That memory came back to me after a flier went viral last week, advertising an abstinence event titled The Close Your Legs Tour with the specific target demo of teen girls came across my Twitter timeline. The event was met with derision online. Writer, artist, and professor Ashon Crawley said: “We have to refuse shame. it is not yours to hold. legs open or not.” Writer and theologian Candice Marie Benbow said on her Twitter: “Any event where 12-17-year-old girls are being told to ‘keep their legs closed’ is a space where purity culture is being reinforced.”

“Purity culture,” as Benbow referenced, is a culture that teaches primarily girls and women that their value is to be found in their ability to stay chaste and “pure”–as in, non-sexual–for both God and their future husbands.

I grew up in an explicitly evangelical house and church, where I was taught virginity was the best gift a girl can hold on to until she got married. I fortunately never wore a purity ring or had a ceremony where I promised my father I wouldn’t have pre-marital sex. I certainly never even thought of having my hymen examined and the certificate handed over to my father on my wedding day as “proof” that I kept my promise. But the culture was always present. A few years after that chocolate-flavored indoctrination, I was introduced to the fabled car anecdote. “Boys don’t like girls who have been test-driven,” as it goes.

And I believed it for a long time. That to be loved and to be desired by men, it was only right for me to deny myself my own basic human desires, in the hopes of one day meeting a man that would fill all of my fantasies — romantically and sexually. Even if it meant denying my queerness, or even if it meant ignoring how being the only Black and fat girl in a predominantly white Christian space often had me watch all the white girls have their first boyfriends while I didn’t. Something they don’t tell you about purity culture – and that it took me years to learn and unlearn myself – is that there are bodies that are deemed inherently sinful and vulgar. That purity is about the desire to see girls and women shrink themselves, make themselves meek for men.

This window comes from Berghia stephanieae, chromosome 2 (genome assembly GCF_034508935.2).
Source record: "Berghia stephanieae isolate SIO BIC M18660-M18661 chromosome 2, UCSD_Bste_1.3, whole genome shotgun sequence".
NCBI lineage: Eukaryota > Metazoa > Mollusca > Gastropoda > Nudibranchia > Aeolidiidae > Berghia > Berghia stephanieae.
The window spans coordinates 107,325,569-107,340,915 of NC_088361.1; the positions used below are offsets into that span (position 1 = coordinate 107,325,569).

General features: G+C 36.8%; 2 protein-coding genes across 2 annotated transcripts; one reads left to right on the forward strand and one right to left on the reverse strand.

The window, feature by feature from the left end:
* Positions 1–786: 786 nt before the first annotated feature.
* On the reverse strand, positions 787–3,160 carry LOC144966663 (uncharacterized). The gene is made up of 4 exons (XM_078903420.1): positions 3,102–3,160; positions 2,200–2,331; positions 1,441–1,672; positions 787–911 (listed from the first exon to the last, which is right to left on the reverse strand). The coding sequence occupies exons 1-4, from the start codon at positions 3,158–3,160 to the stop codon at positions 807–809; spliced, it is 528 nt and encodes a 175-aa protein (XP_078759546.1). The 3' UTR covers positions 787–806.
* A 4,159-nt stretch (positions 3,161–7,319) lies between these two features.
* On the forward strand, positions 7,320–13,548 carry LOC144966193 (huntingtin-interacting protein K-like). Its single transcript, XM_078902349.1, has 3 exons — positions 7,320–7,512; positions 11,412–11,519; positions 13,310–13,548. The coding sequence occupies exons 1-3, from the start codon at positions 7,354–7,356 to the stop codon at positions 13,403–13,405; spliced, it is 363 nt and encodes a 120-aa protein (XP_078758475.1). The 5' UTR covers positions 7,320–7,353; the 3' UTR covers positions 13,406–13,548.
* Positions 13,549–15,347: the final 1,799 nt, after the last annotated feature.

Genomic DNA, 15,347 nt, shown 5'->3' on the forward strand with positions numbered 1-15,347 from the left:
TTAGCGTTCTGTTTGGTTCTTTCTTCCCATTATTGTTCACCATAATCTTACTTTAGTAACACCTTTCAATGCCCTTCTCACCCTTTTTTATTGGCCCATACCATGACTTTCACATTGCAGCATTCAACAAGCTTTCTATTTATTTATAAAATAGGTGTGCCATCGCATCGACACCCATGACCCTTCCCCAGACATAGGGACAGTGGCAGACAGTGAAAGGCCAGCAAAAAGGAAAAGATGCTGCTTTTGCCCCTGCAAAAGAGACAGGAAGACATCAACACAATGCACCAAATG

Purity culture isn’t unlike rape culture which tells young girls in so many ways that their worth can only be found through their bodies. Whether it be through promiscuity or chastity, young girls are instructed on what to do with their bodies before they’ve had time to figure themselves out, separate from a patriarchal lens. That their needs are secondary to that of the men and boys in their lives.

It took me a while —after leaving the church and unlearning the toxic ideals around purity culture rooted in anti-Blackness, fatphobia, heteropatriarchy, and queerphobia — to embrace my body, my sexuality, and my queerness as something that was not only not sinful or dirty, but actually in line with the vision God has over my life. Our bodies don't stop being our temples depending on who we do or who we don’t let in, and our worth isn’t dependent on the width of our legs at any given point.